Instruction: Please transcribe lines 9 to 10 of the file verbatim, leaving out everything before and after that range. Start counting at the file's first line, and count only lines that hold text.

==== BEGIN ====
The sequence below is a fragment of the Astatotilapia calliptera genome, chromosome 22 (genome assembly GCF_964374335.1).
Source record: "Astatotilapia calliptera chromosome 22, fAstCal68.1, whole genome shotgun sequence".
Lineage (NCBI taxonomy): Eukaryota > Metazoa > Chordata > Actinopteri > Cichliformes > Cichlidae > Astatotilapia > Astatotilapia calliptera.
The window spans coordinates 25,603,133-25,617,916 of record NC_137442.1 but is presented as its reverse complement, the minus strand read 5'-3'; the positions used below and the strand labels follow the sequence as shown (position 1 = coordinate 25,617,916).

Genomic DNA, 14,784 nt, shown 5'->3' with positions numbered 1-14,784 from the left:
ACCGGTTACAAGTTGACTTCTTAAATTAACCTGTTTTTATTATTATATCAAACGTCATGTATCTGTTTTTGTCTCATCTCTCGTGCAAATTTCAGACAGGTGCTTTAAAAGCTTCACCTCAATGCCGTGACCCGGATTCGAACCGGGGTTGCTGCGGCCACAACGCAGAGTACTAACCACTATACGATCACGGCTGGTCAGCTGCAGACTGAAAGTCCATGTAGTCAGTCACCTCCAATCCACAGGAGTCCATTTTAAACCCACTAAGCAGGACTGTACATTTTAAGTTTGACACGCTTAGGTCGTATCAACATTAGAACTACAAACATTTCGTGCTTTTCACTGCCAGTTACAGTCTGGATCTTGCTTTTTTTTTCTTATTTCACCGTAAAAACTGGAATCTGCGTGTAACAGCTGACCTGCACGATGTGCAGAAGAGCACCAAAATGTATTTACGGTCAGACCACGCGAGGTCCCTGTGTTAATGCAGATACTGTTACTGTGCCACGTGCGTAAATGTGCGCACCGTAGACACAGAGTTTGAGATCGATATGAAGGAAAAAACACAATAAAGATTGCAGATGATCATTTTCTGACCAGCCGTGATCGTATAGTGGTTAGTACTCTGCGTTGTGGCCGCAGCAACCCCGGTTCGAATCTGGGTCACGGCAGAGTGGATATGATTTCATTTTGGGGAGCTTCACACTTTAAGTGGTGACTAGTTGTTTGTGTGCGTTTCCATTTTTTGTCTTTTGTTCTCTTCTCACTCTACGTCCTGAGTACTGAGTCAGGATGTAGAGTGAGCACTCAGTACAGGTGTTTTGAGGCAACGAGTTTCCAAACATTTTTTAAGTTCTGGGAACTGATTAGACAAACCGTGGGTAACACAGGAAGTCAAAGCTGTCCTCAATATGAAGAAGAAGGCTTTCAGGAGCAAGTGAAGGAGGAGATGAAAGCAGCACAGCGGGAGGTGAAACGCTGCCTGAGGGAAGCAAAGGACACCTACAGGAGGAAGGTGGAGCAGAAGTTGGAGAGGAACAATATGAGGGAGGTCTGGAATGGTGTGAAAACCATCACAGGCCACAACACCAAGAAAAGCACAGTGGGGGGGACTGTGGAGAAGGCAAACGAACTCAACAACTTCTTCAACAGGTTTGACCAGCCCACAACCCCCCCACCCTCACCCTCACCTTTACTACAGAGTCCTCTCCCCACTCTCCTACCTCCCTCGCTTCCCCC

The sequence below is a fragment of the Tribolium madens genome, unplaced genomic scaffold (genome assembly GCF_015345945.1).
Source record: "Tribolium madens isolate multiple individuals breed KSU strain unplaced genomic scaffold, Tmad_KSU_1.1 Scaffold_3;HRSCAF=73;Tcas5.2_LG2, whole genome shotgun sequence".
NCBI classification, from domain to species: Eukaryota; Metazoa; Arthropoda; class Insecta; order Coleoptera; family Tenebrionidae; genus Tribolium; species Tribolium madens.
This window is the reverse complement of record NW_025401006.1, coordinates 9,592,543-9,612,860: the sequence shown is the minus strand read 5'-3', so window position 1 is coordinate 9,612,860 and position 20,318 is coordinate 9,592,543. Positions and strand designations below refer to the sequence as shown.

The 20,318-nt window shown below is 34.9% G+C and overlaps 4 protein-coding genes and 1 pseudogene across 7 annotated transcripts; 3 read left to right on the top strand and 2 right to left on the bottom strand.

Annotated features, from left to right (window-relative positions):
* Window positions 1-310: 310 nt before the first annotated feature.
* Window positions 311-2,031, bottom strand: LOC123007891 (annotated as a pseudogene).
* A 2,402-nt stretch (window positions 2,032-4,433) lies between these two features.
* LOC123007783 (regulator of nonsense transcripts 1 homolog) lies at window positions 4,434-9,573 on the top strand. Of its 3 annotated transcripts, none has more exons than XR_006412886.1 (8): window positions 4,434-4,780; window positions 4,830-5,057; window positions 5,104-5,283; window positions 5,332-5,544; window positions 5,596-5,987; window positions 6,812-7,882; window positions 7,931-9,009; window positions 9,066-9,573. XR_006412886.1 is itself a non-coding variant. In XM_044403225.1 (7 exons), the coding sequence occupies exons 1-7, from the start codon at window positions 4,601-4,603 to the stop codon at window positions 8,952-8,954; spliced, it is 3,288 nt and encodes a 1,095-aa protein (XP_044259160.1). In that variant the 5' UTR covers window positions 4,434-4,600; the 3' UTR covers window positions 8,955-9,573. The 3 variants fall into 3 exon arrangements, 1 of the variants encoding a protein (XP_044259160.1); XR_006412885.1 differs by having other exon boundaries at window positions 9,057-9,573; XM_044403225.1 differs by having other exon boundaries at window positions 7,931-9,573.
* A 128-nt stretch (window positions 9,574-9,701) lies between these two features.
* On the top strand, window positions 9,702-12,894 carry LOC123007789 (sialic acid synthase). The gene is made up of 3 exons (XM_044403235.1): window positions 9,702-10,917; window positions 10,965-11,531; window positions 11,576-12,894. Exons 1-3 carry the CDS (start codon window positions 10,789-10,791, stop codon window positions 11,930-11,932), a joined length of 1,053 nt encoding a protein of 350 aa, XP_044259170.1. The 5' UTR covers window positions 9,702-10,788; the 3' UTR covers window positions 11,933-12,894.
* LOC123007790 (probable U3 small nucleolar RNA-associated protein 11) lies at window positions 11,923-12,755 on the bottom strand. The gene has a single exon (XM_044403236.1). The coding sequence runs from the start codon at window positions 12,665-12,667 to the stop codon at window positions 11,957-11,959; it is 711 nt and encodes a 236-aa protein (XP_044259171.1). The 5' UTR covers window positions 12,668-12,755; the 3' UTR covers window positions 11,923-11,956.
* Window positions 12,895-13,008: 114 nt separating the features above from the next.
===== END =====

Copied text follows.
NCBI classification, from domain to species: Eukaryota; Metazoa; Arthropoda; class Insecta; order Coleoptera; family Tenebrionidae; genus Tribolium; species Tribolium madens.
This window is the reverse complement of record NW_025401006.1, coordinates 9,592,543-9,612,860: the sequence shown is the minus strand read 5'-3', so window position 1 is coordinate 9,612,860 and position 20,318 is coordinate 9,592,543. Positions and strand designations below refer to the sequence as shown.